Ottawa’s crime agenda could cost the provinces billions of dollars over the next few years, and those expensive chickens are now coming home to roost. Quebec and Ontario say they will refuse to pay. And who can blame them?
The tough-on-crime omnibus bill now before Parliament is hardly a sterling example of co-operative federalism. It is heavy-handed federal policy-making, which (along with some previous crime bills) will cost the provinces dearly – a subject of a kind that once exercised the Reform Party, a precursor of today’s ruling Conservatives. The provinces have had limited say, through discussions among attorneys-general and their deputies, in Ottawa’s plans, unlike, say, in health care, where major reforms and extra cash are typically put on the table at the same time.
The Conservative government has every right to do what it is doing, of course; criminal law is exclusively within federal jurisdiction. But the way it has exercised that right is wrong. This is a time (in case anyone hasn’t noticed) of economic uncertainty and government deficits. How should Quebec and Ontario pay for extra prison costs – by cutting education, health care, daycare? By raising taxes?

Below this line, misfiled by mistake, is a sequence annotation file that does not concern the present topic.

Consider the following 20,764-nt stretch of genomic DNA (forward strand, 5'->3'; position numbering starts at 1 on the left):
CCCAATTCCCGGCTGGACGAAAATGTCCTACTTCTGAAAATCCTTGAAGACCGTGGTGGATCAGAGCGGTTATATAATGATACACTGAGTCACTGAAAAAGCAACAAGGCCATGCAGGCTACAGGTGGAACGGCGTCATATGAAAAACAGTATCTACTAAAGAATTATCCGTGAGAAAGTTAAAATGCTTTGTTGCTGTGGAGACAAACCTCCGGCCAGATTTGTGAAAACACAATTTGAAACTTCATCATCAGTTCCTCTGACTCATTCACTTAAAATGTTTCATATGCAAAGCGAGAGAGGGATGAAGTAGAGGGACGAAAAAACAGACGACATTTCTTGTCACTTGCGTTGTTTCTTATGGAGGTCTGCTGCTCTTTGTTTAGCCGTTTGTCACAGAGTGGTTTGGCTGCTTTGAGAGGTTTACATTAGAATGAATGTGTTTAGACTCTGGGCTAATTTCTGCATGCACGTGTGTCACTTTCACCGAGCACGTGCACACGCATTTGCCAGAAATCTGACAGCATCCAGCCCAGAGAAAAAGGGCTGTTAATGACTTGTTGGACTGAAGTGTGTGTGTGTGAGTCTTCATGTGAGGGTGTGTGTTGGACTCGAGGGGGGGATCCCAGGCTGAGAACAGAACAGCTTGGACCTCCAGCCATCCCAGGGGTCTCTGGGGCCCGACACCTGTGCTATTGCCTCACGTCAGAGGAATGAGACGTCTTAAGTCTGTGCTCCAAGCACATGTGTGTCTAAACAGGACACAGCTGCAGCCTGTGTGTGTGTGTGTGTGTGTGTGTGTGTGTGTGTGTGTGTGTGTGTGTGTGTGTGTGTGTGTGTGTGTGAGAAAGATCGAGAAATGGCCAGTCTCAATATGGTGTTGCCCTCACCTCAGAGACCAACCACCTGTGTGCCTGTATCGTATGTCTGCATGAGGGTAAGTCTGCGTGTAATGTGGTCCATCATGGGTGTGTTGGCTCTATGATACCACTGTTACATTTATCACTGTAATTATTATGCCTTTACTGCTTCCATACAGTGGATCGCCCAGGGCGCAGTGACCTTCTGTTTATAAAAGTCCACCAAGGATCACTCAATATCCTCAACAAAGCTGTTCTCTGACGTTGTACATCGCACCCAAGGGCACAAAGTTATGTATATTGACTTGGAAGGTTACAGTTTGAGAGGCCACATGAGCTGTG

The grab bag of crime bills has some merit, but the overall thrust, that jail is overwhelmingly the answer to crime, is hard to accept; Canada will become a more incarcerating society, even as the United States looks to less costly approaches. There is a nonsensical mandatory minimum penalty of six months in jail for anyone who grows as few as five marijuana plants. There are some useful changes to the Youth Criminal Justice Act that liberal Quebec says it abhors; these will probably not break the provincial bank. The biggest expected cost is from a law that predates the current omnibus bill, and removes the double credit for time served before trial – worthwhile in principle, but not at any cost.
Ottawa’s $3-billion corrections budget for this fiscal year is $514-million more than last year’s, and Parliamentary Budget Officer Kevin Page says the extra provincial costs will be larger than the extra federal ones. (Provincial detention is for people sentenced to two years or less, and those awaiting trial.)
The provinces are in an impossible position, and the Conservatives are promising more crime bills. It would be prudent, or at least fair, to consult at a senior level – say, at a conference of first ministers – before trying to stick the provinces with another enormous price tag. And until then, to pick up the bill.
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